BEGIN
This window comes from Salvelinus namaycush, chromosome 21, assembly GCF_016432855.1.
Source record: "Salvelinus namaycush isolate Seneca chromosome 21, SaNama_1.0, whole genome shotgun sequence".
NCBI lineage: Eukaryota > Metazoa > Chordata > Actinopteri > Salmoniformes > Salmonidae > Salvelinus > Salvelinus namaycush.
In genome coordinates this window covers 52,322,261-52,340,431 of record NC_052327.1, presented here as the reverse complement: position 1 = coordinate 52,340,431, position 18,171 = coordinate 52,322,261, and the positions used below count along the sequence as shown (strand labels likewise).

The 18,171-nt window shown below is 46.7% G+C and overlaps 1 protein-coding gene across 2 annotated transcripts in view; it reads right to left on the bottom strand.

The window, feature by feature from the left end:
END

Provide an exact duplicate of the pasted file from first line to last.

This window comes from Salvelinus namaycush, chromosome 21, assembly GCF_016432855.1.
Source record: "Salvelinus namaycush isolate Seneca chromosome 21, SaNama_1.0, whole genome shotgun sequence".
NCBI lineage: Eukaryota > Metazoa > Chordata > Actinopteri > Salmoniformes > Salmonidae > Salvelinus > Salvelinus namaycush.
In genome coordinates this window covers 52,322,261-52,340,431 of record NC_052327.1, presented here as the reverse complement: position 1 = coordinate 52,340,431, position 18,171 = coordinate 52,322,261, and the positions used below count along the sequence as shown (strand labels likewise).

The 18,171-nt window shown below is 46.7% G+C and overlaps 1 protein-coding gene across 2 annotated transcripts in view; it reads right to left on the bottom strand.

The window, feature by feature from the left end: